Ridding your club of the cancer that Alastair Johnston refers to is going to cost a lot of money. Do you have the money to buy out these investors? Do you know anyone who has both the money and the desire to get involved? More importantly, perhaps, do you know any Rangers men with both the money and desire to get involved?

Wealthy Rangers men had the opportunity to get the club on the cheap last year but none stepped forward with what now seems a paltry amount. It will cost a lot more for a lot less this year.

If the answer to any of the above is yes then there may well be a chance to rescue the situation before it gets any worse. But if the answer to all of the above is no then it's only going to get worse. 

Plenty of noise is made about whether or not Rangers is the same club that has existed for 140 years. I'm not going to run over old ground here today listing all the reasons for and against each theory. Those different reasons, as you all know, could fill a series of books. 

Let's just focus on one. The transfer of SFA licence. And to keep it even simpler let's not dwell on the secret contents of the mythical five way agreement. 

One of the basic arguments of the 'same club' camp is the transfer of the licence from Oldco to Newco. It's not an argument I subscribe to but let's run with it for now.

In theory, that licence can be transferred among various parties from here to eternity yet the club will remain the same

If it's that easy to keep 140 years of history then why not transfer that licence again?

That licence is, in effect, more important to Rangers Football Club and its continued unbroken existence than Ibrox Stadium, Murray Park, the players and management combined.

If Rangers fans are happy to have anyone in the boardroom so long as they put a winning team on the park then I'm sure they'll welcome those who think it okay to attack opponents in whatever manner the choose. 

If dignity and a certain level of class are considered key traits then fans must do whatever possible to cure the Ibrox boardroom of the cancer to which Alastair Johnston refers.

Time and time again residents of the Ibrox boardroom have brought the game into disrepute, and the impotence of the SFA has encouraged the culprits to become increasingly bolder.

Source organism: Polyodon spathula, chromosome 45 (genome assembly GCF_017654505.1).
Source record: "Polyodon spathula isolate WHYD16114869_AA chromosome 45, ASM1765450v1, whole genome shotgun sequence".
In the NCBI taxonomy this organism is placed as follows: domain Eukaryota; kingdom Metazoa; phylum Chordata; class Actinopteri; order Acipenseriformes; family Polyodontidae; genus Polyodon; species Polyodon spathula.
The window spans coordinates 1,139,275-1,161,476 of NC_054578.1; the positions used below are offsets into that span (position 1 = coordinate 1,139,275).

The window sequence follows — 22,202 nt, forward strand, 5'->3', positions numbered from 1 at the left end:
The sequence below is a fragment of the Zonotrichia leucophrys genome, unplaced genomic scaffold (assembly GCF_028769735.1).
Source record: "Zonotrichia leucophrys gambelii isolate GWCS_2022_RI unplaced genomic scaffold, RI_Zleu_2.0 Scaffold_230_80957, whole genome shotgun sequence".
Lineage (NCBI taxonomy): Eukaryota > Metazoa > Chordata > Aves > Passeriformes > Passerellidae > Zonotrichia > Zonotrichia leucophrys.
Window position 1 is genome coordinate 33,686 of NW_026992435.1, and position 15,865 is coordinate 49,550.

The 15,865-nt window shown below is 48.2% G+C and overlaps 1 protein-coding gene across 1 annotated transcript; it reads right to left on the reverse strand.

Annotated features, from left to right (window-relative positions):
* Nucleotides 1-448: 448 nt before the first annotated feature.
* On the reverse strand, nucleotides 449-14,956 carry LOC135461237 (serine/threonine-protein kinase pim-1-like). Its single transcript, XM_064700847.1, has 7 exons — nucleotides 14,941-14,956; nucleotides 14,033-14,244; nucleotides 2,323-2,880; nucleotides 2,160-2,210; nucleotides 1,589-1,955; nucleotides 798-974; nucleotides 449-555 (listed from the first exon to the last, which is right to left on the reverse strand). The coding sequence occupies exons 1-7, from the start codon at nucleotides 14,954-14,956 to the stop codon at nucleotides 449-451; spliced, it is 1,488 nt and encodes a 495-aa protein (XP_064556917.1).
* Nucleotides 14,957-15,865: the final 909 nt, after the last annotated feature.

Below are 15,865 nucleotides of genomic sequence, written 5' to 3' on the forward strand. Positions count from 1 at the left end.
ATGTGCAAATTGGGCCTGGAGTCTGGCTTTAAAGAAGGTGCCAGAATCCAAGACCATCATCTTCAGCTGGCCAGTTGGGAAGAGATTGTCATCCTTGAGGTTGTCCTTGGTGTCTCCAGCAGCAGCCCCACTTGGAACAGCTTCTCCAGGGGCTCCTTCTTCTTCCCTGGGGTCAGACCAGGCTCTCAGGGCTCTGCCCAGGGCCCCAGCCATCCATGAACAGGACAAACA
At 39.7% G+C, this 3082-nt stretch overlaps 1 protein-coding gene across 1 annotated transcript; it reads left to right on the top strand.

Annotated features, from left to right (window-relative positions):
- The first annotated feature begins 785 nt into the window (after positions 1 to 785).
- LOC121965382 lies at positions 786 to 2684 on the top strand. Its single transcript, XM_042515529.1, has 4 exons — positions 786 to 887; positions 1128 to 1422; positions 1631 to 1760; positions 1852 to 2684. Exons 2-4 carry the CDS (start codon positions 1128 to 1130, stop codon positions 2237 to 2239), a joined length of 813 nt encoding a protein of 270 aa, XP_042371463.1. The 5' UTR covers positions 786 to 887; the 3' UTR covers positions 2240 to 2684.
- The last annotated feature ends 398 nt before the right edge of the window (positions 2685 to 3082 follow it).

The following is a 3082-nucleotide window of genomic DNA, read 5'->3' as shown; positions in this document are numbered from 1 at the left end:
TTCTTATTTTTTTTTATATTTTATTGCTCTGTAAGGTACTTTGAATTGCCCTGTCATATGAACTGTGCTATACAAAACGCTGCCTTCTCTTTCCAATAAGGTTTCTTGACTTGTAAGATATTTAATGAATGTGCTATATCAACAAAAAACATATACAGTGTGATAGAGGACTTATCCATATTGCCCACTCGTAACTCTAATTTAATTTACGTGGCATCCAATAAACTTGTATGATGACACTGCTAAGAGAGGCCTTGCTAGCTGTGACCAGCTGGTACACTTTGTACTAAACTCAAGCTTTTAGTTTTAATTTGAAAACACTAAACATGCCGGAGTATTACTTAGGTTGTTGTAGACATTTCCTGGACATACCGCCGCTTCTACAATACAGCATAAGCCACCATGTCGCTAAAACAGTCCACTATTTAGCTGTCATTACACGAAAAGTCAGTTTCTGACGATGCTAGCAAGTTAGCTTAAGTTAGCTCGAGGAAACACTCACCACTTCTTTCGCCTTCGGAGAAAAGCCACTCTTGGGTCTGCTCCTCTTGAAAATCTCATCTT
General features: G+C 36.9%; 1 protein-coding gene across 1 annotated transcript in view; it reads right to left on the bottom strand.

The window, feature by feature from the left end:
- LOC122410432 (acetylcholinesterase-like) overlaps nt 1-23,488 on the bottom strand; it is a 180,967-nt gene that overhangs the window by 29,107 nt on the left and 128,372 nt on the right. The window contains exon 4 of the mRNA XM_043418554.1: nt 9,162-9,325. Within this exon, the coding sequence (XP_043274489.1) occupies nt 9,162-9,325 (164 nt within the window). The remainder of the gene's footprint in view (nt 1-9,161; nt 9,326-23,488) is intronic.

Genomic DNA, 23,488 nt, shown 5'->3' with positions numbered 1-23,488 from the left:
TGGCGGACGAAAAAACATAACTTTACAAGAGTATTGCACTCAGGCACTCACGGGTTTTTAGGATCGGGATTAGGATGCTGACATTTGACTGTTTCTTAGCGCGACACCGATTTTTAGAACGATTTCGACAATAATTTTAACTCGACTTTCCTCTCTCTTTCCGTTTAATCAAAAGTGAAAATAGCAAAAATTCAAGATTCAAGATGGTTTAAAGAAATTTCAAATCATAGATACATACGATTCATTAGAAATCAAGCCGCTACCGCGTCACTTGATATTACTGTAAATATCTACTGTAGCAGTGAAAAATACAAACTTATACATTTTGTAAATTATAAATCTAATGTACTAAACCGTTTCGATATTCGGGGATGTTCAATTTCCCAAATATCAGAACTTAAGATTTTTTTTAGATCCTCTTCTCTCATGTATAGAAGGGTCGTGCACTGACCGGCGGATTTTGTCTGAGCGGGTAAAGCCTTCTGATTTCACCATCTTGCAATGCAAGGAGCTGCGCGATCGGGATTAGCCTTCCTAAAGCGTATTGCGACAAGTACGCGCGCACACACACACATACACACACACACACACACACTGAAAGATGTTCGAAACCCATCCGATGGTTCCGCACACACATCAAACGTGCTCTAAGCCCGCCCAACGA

The Scottish football authorities and the majority of Rangers fans have been taken for one massive ride by those who have sought to capitalise for their own benefit. They, like the old-boy network of Scottish journalists, were totally unprepared for the level of skulduggery  others are prepared to stoop in order to get what they want. 

How long can this go on before someone has the balls to say enough is enough and kicks the lot of them out of the game? 

Rangers fans and bloggers continue to sit back and complain about when is it all going to stop. What can we do is a question I hear them say often. It's out of our hands.

Well, they can get up off their backsides and lobby the SFA to revoke the club's licence for bringing the game into disrepute. 

They can ask for that membership licence to be transferred to them. That same licence that carries with it 140 years of history, allegedly. 

The cancer running through their club will be left holding a holding company, or several holding companies, such is the labyrinth of deceit.

If the stadium-less, fan-operated Rangers has to play at Fleshers Haugh to begin with then what a symbolic gesture that would be. A return to the roots of what the club is supposed to be all about. 

An opportunity to start afresh was missed last year in the rush to keep the club playing football at any cost. Charles Green then spent the next few months ingratiating himself to certain elements of the fan base. Most have now seen through his shallowness.

Last week new Chief Executive Craig Mather said he was attracted to Rangers because his parents were Church of England. Why on earth would he say that?

Is it just me who's feeling a sense of déjà vu?   

Another chance to start afresh is fast approaching. Have the Rangers fans the stomach to fight the cancer running through their club?

1 comment:

  1. Good article. You made a lot of sense, but Mr Mathers' remark about his religion shows that sense is still not the driving power at Ibrox, still looking at history through tinted glasses, I will leave it to you make up your own mind about which colour, in order to squeeze more money from fans who right or wrong have shown they are more than willing to get behind the team in times of serious trouble. I just wish they would get rid of bully/billy boy baggage.